In the Cold War climate, few forms of political association were above suspicion, but among the most suspicious was the swelling popular peace movement in Europe. This powerful and poignant expression of association was a signal statement of the only power left to people whose countries had been torn apart by the war. To the governments of the USA and Britain, and thus to the new government of Prime Minister Robert Menzies in Australia, pacifist association was synonymous with Communism. Surveillance documents, newspaper cuttings and ministerial minutes accumulated on Menzies government files titled 'Soviet Peace Offensive', as world peace congresses were held in Berlin in 1952, and Budapest in 1953. Street addressed both of these vast assemblies as a member of the World Peace Council. She was then based in London, having left Australia in 1950 after Kenneth Street's elevation to Chief Justice of New South Wales, when she was being headlined as 'Red Jessie'. She did not intend this to be the six-year exile it became, when from her London flat she travelled to Paris, the temporary home of the United Nations, to eastern as well as western Europe, to the Soviet Union, and to East and Southeast Asia. Her itineraries were still largely mapped by the transnational networks of women's organisations, but now the cause of peace was more dominant on those agendas.
Like the US and British governments, Australian officials erected every possible barricade against this association, the largest transnational movement in the world. Border controls were use to prevent visitors attending proposed congresses in the West, and to restrict the travel of nationals to peace congresses within the Soviet bloc. When Australia's Immigration Minister Harold Holt introduced new passport conditions to prevent a delegation attending the Congress, Street was still able to travel as her Australian passport was issued the previous year. Despite this, press reports implied she had travelled illegally and would be arrested. Holt's next strategy was to state in parliament that she had fraudulently obtained a British passport and that when she returned home her Australian passport would be confiscated. Street's was just one case yielding evidence of the crisis response of governments to the power of transnational association when relationships, and purposes, elude government control.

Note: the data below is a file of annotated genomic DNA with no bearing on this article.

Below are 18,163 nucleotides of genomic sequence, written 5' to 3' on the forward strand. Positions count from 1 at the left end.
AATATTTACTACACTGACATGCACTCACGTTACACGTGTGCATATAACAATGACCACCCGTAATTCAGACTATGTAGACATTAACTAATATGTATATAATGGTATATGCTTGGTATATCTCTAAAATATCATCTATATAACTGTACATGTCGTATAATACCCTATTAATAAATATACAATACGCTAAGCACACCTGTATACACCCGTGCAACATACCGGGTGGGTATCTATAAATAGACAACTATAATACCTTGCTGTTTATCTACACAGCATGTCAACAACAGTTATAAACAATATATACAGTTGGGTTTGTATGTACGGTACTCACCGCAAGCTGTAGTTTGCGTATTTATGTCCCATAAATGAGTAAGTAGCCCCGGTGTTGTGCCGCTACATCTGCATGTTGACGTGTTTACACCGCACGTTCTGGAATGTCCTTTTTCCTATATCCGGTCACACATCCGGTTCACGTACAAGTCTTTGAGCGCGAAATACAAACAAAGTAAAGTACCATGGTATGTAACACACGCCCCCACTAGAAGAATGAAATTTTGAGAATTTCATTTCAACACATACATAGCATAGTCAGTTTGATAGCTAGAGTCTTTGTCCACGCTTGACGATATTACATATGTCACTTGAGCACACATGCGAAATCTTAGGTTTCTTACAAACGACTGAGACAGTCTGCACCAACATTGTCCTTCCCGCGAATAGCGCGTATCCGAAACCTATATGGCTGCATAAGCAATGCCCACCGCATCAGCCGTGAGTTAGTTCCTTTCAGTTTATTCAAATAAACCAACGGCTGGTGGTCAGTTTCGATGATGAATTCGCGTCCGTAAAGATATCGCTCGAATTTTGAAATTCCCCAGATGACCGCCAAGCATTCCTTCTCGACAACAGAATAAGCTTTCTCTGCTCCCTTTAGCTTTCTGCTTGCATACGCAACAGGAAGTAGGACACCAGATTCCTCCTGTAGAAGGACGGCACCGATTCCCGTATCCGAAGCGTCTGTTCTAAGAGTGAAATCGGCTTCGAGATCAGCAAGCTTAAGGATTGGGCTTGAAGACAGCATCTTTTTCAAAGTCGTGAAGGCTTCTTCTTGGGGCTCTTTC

This is not to say that association for world peace after the devastation of the 1939-45 war was not influenced, and used, by Communist parties and by the Soviet Union under Stalin and his successors. Street's address to an International Women's Conference in Moscow in 1949 was clearly a criticism of western governments, even given the considerable bias in media reports of her remarks, and of her activities in WIDF. But feminist transnationalist networks were neither homogeneous, nor so malleable as to become a Communist front. Where international, national and state organisations had purposes and strategies not consistent with a religious or political ideology, they tried to change the ideology, not their position. This was a key factor for feminist reformers, where the legitimacy of their cause depended on association and agreement outside existing institutions. For them political participation meant first building relationships based on common put-pose, and this usually meant associations of women. The history of feminist reform demonstrated how infrequently these women could establish common ground with institutions with entrenched male leadership, such as trade unions, political parties, or governments.